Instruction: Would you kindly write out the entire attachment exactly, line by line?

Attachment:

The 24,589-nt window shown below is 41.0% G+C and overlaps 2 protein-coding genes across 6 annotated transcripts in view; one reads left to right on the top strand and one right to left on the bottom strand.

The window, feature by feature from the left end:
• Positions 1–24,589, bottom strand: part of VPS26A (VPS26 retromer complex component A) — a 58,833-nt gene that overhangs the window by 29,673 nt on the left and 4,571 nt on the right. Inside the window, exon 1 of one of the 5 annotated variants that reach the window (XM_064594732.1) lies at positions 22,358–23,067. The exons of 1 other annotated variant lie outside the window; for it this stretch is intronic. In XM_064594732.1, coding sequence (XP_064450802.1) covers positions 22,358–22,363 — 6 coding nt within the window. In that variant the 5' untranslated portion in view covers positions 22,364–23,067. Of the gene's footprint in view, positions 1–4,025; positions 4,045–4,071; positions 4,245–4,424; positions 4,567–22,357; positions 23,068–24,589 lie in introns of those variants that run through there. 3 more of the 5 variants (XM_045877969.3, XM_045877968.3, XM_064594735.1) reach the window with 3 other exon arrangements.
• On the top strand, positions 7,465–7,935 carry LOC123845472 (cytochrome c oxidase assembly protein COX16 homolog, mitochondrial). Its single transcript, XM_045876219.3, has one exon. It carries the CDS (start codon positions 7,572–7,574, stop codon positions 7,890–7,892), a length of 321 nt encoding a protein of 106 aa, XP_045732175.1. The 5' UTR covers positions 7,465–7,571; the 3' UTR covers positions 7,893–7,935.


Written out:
The 24,589-nt window shown below is 41.0% G+C and overlaps 2 protein-coding genes across 6 annotated transcripts in view; one reads left to right on the top strand and one right to left on the bottom strand.

The window, feature by feature from the left end:
• Positions 1–24,589, bottom strand: part of VPS26A (VPS26 retromer complex component A) — a 58,833-nt gene that overhangs the window by 29,673 nt on the left and 4,571 nt on the right. Inside the window, exon 1 of one of the 5 annotated variants that reach the window (XM_064594732.1) lies at positions 22,358–23,067. The exons of 1 other annotated variant lie outside the window; for it this stretch is intronic. In XM_064594732.1, coding sequence (XP_064450802.1) covers positions 22,358–22,363 — 6 coding nt within the window. In that variant the 5' untranslated portion in view covers positions 22,364–23,067. Of the gene's footprint in view, positions 1–4,025; positions 4,045–4,071; positions 4,245–4,424; positions 4,567–22,357; positions 23,068–24,589 lie in introns of those variants that run through there. 3 more of the 5 variants (XM_045877969.3, XM_045877968.3, XM_064594735.1) reach the window with 3 other exon arrangements.
• On the top strand, positions 7,465–7,935 carry LOC123845472 (cytochrome c oxidase assembly protein COX16 homolog, mitochondrial). Its single transcript, XM_045876219.3, has one exon. It carries the CDS (start codon positions 7,572–7,574, stop codon positions 7,890–7,892), a length of 321 nt encoding a protein of 106 aa, XP_045732175.1. The 5' UTR covers positions 7,465–7,571; the 3' UTR covers positions 7,893–7,935.